But then I feel guilty. Because there are people who need to take the money out right now for things like living expenses. Retired folks need to do some cashing in. People with kids in college now need to liquidate their own 529s. Others, without the same risk tolerance, are frustrated about this upset to their plans.
I can blithely say, “Well if I take some money out of my travel fund now, I get a tax deduction!”
Not everyone is in that boat. And so, when I say something like that, or talking about bargain hunting on Twitter, a few minutes later, I feel bad. Because I know that not everyone has the same financial privilege. It sort of feels like I'm throwing this in their faces, even though I don't mean to.
Thoughtlessness is something I'm trying to get beyond.
But I also know that, in most ways, the less-financially-advantaged are not my audience. I don't create (and make money off) content for the budget-strapped. I've never been a frugal blogger. Most of the things I write about and the strategies I use only work if you have privilege.
And I feel bad about that. Not bad enough to stop making money and using that money to feed my son and help position him for a decent start in life. But I do feel bad.
So, this stock market drop isn't a big deal for me. In fact, I have to admit that I feel a little relieved. Because the timing works better for me. It's selfish, I know, but here we are.
Emotions Around Money are Complex
We like to pretend that money is just numbers. I started writing about money back when I was a science writer. I said I had no training or knowledge, specifically, related to money. And the person that stumbled upon me pointed out that, “Science and money are just math. If you can do the math, you can do money.”
But money is more than math. There's a lot of emotion there. Some of it's good. Some of it's bad. Lots of it is just there. It is what it is. And sometimes we make terrible decisions because of emotion. There are times we feel bad about our privilege — but not bad enough to eschew everything and set different lifestyle goals.
Do I put my political work behind policies that I feel promote a more equitable future? Yes. Does this mean that I might pay more taxes in the future? Yes. But that doesn't absolve me of some of the thoughtlessness of my public statements about money in the wake of the recent stock market drop.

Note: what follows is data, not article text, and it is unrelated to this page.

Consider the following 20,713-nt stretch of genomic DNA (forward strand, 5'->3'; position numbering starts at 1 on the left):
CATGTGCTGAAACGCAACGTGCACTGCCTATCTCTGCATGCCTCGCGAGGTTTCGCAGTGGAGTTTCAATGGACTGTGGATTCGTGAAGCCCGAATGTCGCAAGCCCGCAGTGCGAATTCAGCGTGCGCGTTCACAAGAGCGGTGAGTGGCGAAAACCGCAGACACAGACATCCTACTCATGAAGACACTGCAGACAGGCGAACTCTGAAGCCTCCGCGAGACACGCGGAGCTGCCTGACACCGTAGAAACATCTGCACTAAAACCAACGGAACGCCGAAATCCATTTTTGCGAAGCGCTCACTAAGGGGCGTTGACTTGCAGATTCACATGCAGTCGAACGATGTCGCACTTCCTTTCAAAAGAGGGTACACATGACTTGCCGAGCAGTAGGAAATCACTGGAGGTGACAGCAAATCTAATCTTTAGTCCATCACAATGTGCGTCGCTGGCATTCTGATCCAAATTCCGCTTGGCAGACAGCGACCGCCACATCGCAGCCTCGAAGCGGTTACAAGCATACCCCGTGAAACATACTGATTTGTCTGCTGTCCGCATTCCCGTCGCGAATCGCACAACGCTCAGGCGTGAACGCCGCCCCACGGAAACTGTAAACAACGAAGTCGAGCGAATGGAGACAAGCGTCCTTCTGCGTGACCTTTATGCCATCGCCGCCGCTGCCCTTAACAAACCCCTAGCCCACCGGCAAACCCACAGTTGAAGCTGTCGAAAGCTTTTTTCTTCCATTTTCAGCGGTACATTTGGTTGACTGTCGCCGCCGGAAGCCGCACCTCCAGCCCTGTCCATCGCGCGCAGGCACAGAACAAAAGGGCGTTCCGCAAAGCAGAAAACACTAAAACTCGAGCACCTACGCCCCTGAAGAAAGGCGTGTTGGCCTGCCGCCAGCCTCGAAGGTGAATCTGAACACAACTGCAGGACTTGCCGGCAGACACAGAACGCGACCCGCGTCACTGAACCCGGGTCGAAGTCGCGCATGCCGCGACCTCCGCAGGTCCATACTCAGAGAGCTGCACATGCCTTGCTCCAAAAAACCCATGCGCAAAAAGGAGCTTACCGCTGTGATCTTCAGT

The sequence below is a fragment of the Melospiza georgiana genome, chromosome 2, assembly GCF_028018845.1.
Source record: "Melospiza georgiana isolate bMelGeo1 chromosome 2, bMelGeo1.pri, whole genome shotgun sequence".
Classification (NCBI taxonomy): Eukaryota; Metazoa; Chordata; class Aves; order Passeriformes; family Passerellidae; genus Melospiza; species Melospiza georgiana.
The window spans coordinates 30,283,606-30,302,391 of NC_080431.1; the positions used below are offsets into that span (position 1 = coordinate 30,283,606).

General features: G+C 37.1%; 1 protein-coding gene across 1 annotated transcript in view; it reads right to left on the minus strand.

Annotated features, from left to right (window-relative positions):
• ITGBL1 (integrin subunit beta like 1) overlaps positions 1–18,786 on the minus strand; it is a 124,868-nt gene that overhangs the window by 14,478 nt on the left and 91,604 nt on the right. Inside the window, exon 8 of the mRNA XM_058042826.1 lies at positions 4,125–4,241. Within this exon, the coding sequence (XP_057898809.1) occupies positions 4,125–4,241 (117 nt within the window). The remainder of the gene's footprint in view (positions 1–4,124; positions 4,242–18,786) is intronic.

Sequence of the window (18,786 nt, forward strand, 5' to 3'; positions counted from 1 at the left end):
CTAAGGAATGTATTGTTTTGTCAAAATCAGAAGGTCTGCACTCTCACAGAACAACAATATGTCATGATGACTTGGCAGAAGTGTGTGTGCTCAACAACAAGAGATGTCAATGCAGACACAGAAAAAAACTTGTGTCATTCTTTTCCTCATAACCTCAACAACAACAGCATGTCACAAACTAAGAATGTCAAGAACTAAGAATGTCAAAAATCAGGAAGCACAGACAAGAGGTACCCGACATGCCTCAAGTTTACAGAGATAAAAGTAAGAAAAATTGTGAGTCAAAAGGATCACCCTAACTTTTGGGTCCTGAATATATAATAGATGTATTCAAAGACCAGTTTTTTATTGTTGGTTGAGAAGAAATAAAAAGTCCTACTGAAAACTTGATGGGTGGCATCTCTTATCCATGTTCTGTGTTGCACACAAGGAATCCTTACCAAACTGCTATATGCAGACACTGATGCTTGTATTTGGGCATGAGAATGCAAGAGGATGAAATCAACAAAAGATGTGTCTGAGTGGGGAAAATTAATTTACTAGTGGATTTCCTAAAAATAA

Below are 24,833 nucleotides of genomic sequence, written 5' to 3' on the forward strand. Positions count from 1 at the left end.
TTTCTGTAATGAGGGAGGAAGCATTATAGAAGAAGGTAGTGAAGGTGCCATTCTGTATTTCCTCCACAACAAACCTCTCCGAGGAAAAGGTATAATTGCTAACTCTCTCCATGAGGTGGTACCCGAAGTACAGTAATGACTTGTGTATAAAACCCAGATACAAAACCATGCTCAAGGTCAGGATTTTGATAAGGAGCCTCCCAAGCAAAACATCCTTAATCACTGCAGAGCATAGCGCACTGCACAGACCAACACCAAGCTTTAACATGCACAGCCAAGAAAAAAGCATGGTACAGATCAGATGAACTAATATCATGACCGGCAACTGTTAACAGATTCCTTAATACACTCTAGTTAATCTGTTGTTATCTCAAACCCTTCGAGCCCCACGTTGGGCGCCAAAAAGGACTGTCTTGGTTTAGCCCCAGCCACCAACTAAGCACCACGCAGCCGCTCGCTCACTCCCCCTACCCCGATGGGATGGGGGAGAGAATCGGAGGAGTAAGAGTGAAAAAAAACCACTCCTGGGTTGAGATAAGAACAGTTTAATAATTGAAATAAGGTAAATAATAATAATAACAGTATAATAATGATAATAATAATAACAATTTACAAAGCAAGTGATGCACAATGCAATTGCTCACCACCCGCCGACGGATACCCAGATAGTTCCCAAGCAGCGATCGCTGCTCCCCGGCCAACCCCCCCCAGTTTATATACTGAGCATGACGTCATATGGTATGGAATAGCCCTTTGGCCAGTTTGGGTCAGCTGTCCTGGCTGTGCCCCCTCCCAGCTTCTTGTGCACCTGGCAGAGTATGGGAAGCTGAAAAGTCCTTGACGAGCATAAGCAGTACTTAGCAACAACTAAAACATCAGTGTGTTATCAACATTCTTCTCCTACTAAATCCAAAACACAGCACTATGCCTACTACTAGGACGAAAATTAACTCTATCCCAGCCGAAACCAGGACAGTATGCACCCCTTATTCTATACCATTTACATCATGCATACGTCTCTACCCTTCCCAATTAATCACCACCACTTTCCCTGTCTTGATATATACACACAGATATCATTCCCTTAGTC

And it doesn't erase the fact that there's a certain amount of schadenfreude I feel at the stock market drop finally coming. Because let's be honest, it's been a little frustrating that this drop didn't come sooner.
The stock market is not the economy, even though pundits treat it like it is. And if you look at the underlying fundamentals of the economy, and really analyze some of the things that have been happening, you know there's no valid reason for the bull market to have lasted this long.
So that's another complexity to all of this. When you've been ranting about shitty fundamentals for two years, you might feel a little vindicated. Even though this drop, and any subsequent recession, will be harmful to others.
So, What's Next?
Basically, I'll try to be more mindful. Will this change my feelings around a stock market drop, recession, or any other thing? Probably not. But I can try harder not to be an asshole about it in public. It's a tall order, but I can try.
Additionally, the fact that I feel bad is still something I'll have to keep wrestling with. I'm obviously still working to succeed in this field. I'm launching a new business venture. The stock market is still going to be an integral part of my long-term financial planning and I'll benefit when the current volatility resolves itself into a continued march upward.
I'll feel bad about that, too.
In general, while I like that I've been able to create a lifestyle I enjoy, I'll also feel guilty about it. Even though I try to do things with my time and resources to support causes that I feel will bring more financial equity to our society. There's no getting around this weird emotional mix around my money and what I do to earn it — and what I do with it after I earn it.
It turns out that I, like most people, am far from perfect. And still have plenty of progress to make.